Raise the royalty rates

Raise the royalty rates The Yukon and federal governments have announced there will be a change in the agreement for sharing resource revenues. Currently, any amount of resource royalties the Yukon earns in excess of $6 million is deducted out of our tra

The Yukon and federal governments have announced there will be a change in the agreement for sharing resource revenues.

Currently, any amount of resource royalties the Yukon earns in excess of $6 million is deducted out of our transfer payments from the federal government.

Under the new agreement, the Yukon could receive more than $40 million in royalties before any money gets deducted from our federal transfer payments.

Well, $40 million is a lot more than $6 million, so let’s all go roll in the dough.

But there is one small problem.

The Yukon hasn’t even been collecting the $6 million, never mind anything above that.

Looking forward, it appears extremely unlikely that the Yukon will ever generate $40 million in royalties thanks to incredibly low royalty rates on mineral resources.

For the budget year 2011/2012 the Yukon expects to get $115,000 in oil and gas royalties and related revenue.

Mineral resources are expected to generate about $1,235,000 in permits, fees, leases and royalties. Of that, less than $20,000 is actually mining royalties, because of the outrageously low royalty charged on placer gold (37.5 cents an ounce, irrespective of the current price of gold).

There are no hard rock royalties paid to the Yukon government, and thanks to a hard rock royalty system that allows companies to write off almost all their expenses it is very doubtful whether the Yukon will see substantial hard rock royalties in the near future.

Chuck in other sources of revenue generation, such as land sales, forest fees and agricultural leases and it looks like the total raised through resource revenue will come in at $1,803,000.

Not even close to $6 million.

And 20 times less than the new cap of $40 million.

If the Yukon does not change its mineral royalties we will not benefit from the new transfer agreement at all. If the Yukon is serious about taking advantage of the new transfer agreement it has to get serious about royalties.

It’s time to apply a respectable royalty on the minerals that belong to all Yukoners. At the moment we are literally giving them away to the mining companies.

Lewis Rifkind, mining co-ordinator

Yukon Conservation Society

Whitehorse

Get local stories you won't find anywhere else right to your inbox.
Sign up here

Just Posted

A competitor takes a jump in front of a crowd at the Mount Sima Up Hill Challenge in Whitehorse on April 17. (Haley Ritchie/Yukon News)
Spring shred: Snowmobiles gather on Mount Sima for 2021 Uphill Challenge

Riders had a sunny and warm day on the hill, but still plenty of snowpack on the uphill course.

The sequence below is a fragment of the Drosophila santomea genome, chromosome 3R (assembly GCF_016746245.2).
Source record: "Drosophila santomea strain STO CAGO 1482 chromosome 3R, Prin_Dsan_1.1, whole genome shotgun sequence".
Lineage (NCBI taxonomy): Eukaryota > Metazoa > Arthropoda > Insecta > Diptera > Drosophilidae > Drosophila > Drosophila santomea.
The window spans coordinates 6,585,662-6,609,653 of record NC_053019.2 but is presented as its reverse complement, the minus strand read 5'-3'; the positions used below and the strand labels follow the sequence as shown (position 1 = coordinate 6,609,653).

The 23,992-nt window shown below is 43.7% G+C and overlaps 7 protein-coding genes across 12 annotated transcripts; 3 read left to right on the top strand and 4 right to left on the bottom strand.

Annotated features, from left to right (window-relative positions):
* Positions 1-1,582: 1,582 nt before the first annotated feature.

Sheila MacLean tosses her winter blues in the fire to be burned away in Whitehorse on March 24, 2018. (Crystal Schick/Yukon News file)
Burning permits will be revoked April 25

The Whitehorse Fire Department extended the open burning season

Maura Forrest/Yukon News File photos from Beaver Creek White River First Nation
Bessie Chassé elected as new chief of White River First Nation

“I was happy that the membership saw that I was ready for this position.”

X
WYATT’S WORLD

Wyatt’s World for April 21, 2021.… Continue reading

Crystal Schick/Yukon News Yukon MP Larry Bagnell speaks at an announcement in Whitehorse on July 8, 2019.
Federal budget includes changes to Northern Residents Deduction, minimum wage, green energy funds

The massive budget included some rare references to the territory.

Doug Bell photographed in Whitehorse in 2008, for an article about his role as Yukon Commissioner in the early 1980’s. (Ian Stewart/Yukon News file)
Yukon remembers former commissioner Doug Bell

Bell passed away in Whitehorse on Sunday, at the age of 94.

Crystal Schick/Yukon News Whitehorse International Airport in Whitehorse on May 6, 2020.
NAV CANADA suspends review for Whitehorse airport traffic control

NAV CANADA announced on April 15 that it is no longer considering… Continue reading

A bulldozer levels piles of garbage at the Whitehorse landfill in January 2012. (Ian Stewart/Yukon News file)
Rural dump closures and tipping fees raise concern from small communities

The government has said the measures are a cost-cutting necessity

Whitehorse City Hall (Yukon News file)
City news, briefly

A look at city council matters for the week of April 12

Joel Krahn/joelkran.com Hikers traverse the Chilkoot Trail in September 2015. Alaska side.
The Canadian side of the Chilkoot Trail will open for summer

The Canadian side of the Chilkoot Trail will open for summer Parks… Continue reading

Letters to the editor.
Today’s mailbox: Hands of Hope, the quilt of poppies

Toilets are important Ed. note: Hands of Hope is a Whitehorse-based non-profit… Continue reading

Most Read